Changing faces: The differing approaches to regulating facial recognition technology in the UK and the EU


Following recent UK government action on regulating artificial intelligence, there is one stark deviation from concurrent discussions in the European Union: the regulation of facial recognition and biometric technology.  

In June, the European Parliament adopted its position on the Artificial Intelligence (AI) Act containing a blanket ban on facial recognition in public spaces in real-time and after the fact, labelling it “intrusive and discriminatory”. The final text is now being negotiated with the Council of the EU, and despite some differences between the two institutes, there is likely to be some restrictions on the use of facial recognition technology in public areas.

By contrast, the AI White Paper released by the UK Government in March 2023 makes no mention of biometrics and explicitly states the government will not be making “blanket new rules for specific technologies or applications of AI, like facial recognition”. It instead expects the use of biometric or facial recognition technology will adhere to its wider five principles for AI including safety and transparency. Given that there are similar legislative starting points such as on data protection, with both jurisdictions applying the General Data Protection Regulation, this raises the question of why the policy approach differs.

Across the European Union there are strong civil liberties interest groups, particularly within member states, who have been advocating against the use of facial recognition. This aligns with the strong view in Brussels that protecting civil liberties equates to strong constraints on personal data collection. However, there is an equally vocal civil liberties contingent in the UK. Big Brother Watch has argued police use of facial recognition technology is “an enormous expansion of the surveillance state” and “dangerously authoritarian”. Likewise, the Open Rights Group described it as “our demise from democracy” and “a slippery slope”. The influence of these organisations was made clear in recent years when they, and others, managed to secure significant amendments to online safety legislation.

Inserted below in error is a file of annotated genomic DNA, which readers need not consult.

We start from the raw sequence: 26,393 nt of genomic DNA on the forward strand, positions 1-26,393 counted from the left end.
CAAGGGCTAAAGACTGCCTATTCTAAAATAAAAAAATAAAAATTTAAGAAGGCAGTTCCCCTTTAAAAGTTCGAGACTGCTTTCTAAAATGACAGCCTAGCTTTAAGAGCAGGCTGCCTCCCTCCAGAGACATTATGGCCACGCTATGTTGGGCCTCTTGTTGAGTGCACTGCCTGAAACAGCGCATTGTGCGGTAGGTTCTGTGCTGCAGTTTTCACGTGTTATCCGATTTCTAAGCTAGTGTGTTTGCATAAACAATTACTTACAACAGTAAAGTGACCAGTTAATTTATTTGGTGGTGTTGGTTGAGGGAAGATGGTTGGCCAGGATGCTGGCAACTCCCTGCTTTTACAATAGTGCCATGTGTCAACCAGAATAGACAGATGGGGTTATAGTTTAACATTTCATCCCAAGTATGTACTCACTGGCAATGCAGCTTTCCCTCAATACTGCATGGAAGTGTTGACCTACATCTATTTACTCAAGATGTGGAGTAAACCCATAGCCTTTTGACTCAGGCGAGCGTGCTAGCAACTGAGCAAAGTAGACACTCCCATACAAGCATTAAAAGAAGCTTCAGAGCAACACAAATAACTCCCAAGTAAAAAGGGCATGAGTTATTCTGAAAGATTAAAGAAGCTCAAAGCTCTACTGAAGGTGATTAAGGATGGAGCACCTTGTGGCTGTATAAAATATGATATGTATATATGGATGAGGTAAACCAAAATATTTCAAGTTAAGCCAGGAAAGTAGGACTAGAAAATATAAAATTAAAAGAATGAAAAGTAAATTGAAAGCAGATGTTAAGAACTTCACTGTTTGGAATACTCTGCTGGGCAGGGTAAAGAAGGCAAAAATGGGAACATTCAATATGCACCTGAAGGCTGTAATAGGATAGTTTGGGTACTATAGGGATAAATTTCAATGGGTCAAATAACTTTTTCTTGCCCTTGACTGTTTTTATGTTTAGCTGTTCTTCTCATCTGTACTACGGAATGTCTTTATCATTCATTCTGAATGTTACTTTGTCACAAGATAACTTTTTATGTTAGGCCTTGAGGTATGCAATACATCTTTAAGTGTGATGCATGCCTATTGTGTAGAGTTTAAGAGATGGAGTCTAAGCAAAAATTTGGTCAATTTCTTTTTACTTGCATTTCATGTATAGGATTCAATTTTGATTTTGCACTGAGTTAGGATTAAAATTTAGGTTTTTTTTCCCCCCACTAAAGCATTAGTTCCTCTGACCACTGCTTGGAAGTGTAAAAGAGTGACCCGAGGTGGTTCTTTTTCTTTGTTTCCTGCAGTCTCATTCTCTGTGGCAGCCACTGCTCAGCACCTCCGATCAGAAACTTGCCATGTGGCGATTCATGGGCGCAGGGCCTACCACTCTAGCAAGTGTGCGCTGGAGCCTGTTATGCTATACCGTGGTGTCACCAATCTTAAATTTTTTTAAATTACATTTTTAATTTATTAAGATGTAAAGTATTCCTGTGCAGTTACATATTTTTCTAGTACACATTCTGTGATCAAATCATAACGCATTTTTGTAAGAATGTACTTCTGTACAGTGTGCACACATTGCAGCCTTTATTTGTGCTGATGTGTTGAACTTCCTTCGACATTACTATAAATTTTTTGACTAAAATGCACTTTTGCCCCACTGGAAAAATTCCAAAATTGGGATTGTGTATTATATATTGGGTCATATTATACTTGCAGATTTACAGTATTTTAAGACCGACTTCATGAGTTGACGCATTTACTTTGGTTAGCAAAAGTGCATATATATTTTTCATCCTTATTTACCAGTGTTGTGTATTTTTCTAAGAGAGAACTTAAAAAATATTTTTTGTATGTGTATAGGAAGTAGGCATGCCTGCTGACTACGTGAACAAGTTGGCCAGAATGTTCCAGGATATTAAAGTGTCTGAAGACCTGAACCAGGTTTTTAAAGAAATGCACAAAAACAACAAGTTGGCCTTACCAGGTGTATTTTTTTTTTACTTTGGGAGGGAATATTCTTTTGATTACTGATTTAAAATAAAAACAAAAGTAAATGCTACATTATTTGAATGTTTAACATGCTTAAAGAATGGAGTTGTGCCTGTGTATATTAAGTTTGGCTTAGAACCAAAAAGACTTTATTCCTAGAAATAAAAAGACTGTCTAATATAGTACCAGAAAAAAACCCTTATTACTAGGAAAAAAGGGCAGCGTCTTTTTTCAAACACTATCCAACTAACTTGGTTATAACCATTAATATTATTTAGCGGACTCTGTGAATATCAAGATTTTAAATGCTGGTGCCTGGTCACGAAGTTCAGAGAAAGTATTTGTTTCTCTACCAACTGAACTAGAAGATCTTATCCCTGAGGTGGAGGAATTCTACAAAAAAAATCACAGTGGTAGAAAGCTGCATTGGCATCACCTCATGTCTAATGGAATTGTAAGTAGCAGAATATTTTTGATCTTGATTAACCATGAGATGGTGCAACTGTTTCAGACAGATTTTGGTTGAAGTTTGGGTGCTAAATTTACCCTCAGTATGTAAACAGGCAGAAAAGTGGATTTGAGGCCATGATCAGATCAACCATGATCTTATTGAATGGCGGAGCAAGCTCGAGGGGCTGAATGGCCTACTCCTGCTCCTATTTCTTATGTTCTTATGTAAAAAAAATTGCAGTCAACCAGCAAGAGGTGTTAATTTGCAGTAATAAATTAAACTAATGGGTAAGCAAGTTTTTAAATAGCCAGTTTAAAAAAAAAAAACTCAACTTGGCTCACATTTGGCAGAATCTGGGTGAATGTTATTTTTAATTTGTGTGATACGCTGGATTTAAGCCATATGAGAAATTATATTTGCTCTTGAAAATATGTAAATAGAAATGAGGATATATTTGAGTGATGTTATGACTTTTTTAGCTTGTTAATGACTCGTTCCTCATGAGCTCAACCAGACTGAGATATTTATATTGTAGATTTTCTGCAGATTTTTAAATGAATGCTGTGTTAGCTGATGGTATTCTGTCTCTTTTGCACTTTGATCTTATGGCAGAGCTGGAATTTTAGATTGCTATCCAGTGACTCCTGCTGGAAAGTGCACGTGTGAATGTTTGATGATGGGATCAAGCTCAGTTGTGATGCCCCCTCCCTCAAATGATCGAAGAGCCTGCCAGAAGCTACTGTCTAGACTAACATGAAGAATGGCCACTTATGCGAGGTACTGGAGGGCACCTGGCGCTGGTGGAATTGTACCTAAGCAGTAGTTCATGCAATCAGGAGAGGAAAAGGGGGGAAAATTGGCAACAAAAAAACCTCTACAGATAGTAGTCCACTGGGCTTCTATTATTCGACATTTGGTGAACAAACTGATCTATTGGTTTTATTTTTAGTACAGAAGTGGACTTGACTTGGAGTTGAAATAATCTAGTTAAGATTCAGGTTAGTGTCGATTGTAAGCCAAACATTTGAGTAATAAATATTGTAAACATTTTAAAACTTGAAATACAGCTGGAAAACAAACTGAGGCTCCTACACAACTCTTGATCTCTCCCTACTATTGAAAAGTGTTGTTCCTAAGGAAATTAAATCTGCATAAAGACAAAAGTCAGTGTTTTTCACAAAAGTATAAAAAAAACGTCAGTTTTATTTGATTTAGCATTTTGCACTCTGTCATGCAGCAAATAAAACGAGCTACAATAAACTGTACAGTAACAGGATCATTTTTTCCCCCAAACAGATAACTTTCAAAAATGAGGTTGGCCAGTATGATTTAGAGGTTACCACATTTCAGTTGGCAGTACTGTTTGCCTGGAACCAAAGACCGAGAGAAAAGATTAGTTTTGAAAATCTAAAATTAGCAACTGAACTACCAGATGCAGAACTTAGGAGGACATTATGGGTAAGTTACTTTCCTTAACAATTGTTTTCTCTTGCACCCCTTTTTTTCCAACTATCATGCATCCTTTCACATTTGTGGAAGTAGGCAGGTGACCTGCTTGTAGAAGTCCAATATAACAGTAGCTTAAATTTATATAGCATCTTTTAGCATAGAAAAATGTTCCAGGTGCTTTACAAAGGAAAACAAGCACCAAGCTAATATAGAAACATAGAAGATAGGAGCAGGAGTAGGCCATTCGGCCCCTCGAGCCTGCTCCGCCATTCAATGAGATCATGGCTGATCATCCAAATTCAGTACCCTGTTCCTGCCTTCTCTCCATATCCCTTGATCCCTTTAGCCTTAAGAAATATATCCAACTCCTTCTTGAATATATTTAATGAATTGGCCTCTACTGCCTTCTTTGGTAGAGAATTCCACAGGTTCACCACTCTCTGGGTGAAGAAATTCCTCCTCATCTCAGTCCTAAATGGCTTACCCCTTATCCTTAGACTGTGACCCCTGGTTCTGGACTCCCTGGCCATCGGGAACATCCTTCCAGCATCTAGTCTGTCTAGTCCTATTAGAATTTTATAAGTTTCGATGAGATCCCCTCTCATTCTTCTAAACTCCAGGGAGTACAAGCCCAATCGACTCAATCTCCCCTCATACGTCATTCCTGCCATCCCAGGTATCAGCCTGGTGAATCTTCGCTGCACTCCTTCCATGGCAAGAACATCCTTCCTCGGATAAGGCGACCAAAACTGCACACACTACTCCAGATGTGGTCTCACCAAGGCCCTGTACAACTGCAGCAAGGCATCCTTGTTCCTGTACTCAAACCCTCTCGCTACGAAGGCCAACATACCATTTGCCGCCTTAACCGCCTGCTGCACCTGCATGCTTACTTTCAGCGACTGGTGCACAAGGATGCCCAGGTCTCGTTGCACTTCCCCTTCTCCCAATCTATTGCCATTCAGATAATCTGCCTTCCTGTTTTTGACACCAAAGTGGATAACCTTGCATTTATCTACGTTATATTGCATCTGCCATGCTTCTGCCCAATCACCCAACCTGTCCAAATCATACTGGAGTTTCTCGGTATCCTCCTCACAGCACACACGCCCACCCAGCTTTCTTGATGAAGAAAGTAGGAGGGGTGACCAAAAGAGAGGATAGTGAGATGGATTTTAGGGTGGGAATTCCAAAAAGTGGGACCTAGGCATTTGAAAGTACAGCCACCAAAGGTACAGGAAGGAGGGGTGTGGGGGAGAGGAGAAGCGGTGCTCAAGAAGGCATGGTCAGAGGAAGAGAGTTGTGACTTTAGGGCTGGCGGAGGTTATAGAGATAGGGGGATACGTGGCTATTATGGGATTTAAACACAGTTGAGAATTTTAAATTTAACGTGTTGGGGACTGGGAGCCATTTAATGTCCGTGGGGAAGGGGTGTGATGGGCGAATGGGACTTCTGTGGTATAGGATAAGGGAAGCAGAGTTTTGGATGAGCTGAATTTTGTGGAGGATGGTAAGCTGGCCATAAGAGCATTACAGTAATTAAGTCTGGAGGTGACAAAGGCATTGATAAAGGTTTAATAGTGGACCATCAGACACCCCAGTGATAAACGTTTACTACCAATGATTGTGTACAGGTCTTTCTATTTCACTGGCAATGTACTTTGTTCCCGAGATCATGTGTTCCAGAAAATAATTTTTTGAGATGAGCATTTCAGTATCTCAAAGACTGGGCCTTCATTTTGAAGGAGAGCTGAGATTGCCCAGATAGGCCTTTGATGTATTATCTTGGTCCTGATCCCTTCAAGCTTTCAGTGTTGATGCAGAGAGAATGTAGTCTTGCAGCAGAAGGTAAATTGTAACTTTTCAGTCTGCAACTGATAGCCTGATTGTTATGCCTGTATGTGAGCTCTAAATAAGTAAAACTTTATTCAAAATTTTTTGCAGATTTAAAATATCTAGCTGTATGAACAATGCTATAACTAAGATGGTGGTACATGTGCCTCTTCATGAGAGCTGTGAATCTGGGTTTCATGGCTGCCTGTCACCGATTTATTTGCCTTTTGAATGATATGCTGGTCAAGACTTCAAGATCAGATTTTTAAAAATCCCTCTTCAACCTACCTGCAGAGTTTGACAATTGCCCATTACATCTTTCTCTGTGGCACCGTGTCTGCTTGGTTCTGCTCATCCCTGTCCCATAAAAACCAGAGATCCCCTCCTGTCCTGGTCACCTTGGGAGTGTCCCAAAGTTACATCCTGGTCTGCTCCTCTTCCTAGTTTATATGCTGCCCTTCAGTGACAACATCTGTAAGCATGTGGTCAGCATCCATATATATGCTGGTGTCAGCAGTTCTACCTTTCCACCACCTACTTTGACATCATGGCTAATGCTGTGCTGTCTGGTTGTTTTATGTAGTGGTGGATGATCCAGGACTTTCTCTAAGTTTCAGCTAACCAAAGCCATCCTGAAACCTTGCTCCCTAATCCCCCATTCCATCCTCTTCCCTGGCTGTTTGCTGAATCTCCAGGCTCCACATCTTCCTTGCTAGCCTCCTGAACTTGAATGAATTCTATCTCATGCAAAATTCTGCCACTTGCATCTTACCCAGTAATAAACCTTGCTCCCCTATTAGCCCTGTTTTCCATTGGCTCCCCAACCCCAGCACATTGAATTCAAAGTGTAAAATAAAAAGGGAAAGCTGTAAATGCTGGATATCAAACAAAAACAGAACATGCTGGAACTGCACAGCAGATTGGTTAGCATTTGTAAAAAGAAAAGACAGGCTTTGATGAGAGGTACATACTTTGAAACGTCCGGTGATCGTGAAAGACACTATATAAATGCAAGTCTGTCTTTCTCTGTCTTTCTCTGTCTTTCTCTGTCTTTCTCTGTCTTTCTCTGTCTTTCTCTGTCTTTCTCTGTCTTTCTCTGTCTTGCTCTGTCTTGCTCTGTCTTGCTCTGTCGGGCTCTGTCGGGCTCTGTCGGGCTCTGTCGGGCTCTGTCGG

Indeed, the fundamental difference to the EU is that in the UK civil liberties concerns are more associated with issues like freedom of expression and less associated with protection of personal data, with the latter often trumped by matters of security. Despite guidance from the Information Commissioner’s Office that a strong policy framework is required, South Wales Police has deployed the technology at football matches, London Metropolitan Police used it at the coronation celebrations, and just last month, Nottinghamshire Police launched a new trial with facial recognition technology attached to breathalyser devices to ensure offenders are staying sober and taking the test regularly. This is being driven by politicians such as the Minister for Crime, Policing and Fire, Chris Philp, formerly Minister for Tech, who has called for AI technology to be “embed[ded] in policing”, rolled out nationwide and even called for the integration of facial recognition technology with police body-warn video. 

This policy approach is likely to be challenged in the coming months as part of debates around the Data Protection and Information Bill, which looks to abolish the role of the surveillance camera commissioner (and an associated code of practice). The concerns about this change will be voiced in the House of Lords by mostly Liberal Democrat and crossbench peers. However, in the House of Commons, Philps’ view is characteristic of the broader sentiment within the Conservative party and with Labour prioritising a strong law and order message, data protection concerns similar to that in the Brussels policy discourse are less likely to alter the UK’s approach.  


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